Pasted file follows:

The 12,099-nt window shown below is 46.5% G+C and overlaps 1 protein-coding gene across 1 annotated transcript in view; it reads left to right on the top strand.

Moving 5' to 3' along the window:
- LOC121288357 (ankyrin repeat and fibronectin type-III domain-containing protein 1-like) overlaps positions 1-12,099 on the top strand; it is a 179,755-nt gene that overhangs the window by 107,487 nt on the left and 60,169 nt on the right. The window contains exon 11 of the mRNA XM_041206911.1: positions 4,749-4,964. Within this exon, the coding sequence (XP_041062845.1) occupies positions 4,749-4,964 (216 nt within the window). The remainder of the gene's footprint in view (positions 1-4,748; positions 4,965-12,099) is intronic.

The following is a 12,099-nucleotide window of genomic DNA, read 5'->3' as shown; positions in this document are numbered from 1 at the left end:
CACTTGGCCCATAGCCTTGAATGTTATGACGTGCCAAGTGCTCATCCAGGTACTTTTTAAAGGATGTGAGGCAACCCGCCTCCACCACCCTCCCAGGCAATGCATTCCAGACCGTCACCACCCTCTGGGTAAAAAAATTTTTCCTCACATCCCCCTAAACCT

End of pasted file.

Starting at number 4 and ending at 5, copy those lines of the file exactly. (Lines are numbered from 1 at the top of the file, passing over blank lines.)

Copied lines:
The following is a 12,099-nucleotide window of genomic DNA, read 5'->3' as shown; positions in this document are numbered from 1 at the left end:
CACTTGGCCCATAGCCTTGAATGTTATGACGTGCCAAGTGCTCATCCAGGTACTTTTTAAAGGATGTGAGGCAACCCGCCTCCACCACCCTCCCAGGCAATGCATTCCAGACCGTCACCACCCTCTGGGTAAAAAAATTTTTCCTCACATCCCCCTAAACCT